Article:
Two miles north of the modern-day Salisbury, Old Sarum is the site of the earliest settlement of Salisbury, and is situated upon a much earlier Iron Age Hillfort, the outer banks of which were created around 500 BC. However, archaeological remains reveal that the site has been occupied since Neolithic times, around 5,000 years ago. Roughly oval in shape, the hillfort consists of a bank and ditch with an entrance at the east side.
It was held by the Romans as a military
station during their occupation of Britain between AD 43 and AD 410,
which they named Sorviodunum, and was also later used by the Saxons. It
was shortly after the Norman conquest that the motte and bailey castle
in the centre of the hillfort was built, around 1069. The town was then
renamed and listed in the Domesday Book as Sarisburia, from which the
names Sarum and Salisbury are derived. A cathedral and bishop's palace
were constructed upon the site between 1075 and 1092, and the cathedral
(having suffered severe damage from a storm just 5 days after
consecration), was rebuilt and finally completed between 1130 and 1139,
along with a castle and stone Royal Palace on the hill site.
After relations between the castle guard and clerics of the cathedral broke down, it was decided in 1219 by the then Bishop Richard Poore to build a new cathedral to the south. A new settlement grew around it and eventually became the city of Salisbury.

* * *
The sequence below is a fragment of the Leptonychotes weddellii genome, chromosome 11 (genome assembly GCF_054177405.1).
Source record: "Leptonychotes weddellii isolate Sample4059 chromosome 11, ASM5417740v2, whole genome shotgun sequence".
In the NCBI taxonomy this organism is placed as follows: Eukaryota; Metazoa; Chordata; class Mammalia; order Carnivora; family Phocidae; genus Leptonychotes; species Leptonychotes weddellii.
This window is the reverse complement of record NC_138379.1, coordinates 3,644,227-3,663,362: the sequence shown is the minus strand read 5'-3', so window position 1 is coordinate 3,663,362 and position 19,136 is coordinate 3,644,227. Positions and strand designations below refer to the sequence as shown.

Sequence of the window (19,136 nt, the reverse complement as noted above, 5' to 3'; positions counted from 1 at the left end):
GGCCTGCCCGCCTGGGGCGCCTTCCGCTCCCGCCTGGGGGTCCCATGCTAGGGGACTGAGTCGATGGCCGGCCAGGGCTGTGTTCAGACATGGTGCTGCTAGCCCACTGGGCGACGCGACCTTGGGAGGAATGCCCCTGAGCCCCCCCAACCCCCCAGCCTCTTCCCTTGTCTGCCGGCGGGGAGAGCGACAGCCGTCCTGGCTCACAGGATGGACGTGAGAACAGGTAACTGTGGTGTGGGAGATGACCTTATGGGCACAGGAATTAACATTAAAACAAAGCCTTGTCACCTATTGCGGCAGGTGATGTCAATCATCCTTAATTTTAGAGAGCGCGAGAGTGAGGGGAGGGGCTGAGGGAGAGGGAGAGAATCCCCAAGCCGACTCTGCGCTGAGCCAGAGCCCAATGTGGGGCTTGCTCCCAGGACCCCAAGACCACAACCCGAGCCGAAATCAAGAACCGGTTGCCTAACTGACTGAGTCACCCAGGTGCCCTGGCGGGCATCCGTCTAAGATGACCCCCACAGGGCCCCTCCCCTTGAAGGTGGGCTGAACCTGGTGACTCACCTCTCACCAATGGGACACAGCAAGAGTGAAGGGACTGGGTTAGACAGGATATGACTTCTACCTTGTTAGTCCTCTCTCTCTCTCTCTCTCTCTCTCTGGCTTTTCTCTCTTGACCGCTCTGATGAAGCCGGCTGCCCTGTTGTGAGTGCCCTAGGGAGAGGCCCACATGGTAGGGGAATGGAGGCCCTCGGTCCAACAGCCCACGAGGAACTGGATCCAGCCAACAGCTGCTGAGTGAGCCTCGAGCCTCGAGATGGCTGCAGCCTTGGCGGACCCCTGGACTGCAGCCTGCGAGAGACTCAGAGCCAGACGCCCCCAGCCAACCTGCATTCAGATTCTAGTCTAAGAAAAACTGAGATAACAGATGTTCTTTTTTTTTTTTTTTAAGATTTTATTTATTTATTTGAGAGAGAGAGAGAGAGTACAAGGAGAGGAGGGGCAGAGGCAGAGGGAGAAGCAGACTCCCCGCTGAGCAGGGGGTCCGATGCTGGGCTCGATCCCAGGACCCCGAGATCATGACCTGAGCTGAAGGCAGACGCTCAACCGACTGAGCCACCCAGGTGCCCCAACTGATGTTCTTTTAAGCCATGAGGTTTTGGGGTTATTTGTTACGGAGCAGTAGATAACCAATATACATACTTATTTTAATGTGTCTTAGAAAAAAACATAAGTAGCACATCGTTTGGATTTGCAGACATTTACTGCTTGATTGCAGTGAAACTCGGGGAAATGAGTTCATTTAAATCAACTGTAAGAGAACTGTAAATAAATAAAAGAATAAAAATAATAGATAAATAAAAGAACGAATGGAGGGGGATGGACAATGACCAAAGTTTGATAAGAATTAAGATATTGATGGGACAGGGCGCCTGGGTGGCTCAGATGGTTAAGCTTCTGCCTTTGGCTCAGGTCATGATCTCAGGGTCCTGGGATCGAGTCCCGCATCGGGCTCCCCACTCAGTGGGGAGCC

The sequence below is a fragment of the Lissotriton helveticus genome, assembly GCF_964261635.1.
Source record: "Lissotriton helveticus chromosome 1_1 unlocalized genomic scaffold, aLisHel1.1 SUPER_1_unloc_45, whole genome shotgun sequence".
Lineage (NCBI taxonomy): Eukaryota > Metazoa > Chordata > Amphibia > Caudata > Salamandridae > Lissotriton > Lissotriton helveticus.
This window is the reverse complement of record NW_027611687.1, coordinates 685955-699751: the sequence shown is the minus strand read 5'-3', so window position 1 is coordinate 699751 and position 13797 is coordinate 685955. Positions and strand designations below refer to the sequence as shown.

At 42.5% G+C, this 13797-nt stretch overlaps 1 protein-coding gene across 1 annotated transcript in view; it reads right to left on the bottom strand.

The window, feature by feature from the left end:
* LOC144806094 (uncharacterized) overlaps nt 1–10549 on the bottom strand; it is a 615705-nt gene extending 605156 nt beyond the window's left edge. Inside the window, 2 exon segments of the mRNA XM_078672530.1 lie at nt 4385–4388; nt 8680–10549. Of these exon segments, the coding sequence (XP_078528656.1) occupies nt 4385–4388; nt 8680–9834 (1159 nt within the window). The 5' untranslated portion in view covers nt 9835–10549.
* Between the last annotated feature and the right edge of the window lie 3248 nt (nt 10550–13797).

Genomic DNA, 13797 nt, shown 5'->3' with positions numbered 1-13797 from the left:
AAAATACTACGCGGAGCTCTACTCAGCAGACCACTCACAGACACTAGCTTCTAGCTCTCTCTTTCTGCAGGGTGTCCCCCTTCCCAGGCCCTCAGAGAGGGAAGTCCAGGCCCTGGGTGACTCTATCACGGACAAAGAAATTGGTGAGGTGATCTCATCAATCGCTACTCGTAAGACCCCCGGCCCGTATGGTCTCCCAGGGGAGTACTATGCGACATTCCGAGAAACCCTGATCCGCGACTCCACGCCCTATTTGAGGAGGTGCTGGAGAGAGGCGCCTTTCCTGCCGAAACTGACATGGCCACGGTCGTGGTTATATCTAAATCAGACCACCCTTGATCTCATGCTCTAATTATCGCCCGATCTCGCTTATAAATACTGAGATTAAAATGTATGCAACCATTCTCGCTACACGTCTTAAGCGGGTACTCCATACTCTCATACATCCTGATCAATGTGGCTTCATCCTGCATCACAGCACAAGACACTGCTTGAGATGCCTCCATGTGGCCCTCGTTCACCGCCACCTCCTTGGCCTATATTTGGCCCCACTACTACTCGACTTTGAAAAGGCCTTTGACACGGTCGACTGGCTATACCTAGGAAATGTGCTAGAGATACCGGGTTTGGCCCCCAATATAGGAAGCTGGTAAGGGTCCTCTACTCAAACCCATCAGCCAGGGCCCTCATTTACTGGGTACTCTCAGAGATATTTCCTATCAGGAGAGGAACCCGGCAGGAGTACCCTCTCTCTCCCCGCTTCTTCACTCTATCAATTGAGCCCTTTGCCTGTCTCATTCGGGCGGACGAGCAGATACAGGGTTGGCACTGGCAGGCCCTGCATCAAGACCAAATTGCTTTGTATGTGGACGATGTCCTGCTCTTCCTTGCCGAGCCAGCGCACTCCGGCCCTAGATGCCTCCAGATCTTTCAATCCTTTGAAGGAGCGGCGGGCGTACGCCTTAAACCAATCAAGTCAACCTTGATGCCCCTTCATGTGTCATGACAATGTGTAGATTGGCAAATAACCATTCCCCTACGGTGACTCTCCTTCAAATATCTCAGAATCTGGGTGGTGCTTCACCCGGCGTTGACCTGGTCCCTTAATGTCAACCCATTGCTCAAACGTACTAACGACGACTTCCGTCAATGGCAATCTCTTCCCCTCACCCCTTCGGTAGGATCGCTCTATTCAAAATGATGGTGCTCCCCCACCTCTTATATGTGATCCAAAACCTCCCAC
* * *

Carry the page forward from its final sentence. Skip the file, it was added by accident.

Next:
Remains of the castle keep and courtyard house walls are still extant on the site. Very little of the cathedral remains, but the outline and foundation stones can be seen.
Standing on the southern ramparts of the motte (above)...very briefly, as I'm totally acrophobic!...and looking across to Salisbury in the photo below, where the spire of Salisbury Cathedral can just be made out on the horizon.
Two years on from visiting, I'd more or less lost the plot and almost didn't include this site here. It honestly didn't grab me, plus I had no knowledge about its history at the time, but after doing some research and seeing an aerial view of it I realised just how impressive it actually is. In the Google Earth image below, the remains of the cathedral can clearly be seen in the north-west.
It was difficult to remember, or even find out, which parts of the castle were which. However, I eventually capitulated and sent off for an official English Heritage guidebook - being of the persuasion that if all else fails, read the instructions! ;) Which means I can now put names to the various bits of the castle remains.
Some of the best remains are of the courtyard house in the inner bailey, which was a very ambitious and grand building of it's day. Below is a wall of the keep, which was situated at the west gate. I will be adding more photos and information shortly, but my website builder is under maintenance at the mo and I can't access the photos.
And finally, a view of the motte from the outer bailey below.
These and more photos can be viewed in the Photo Gallery album.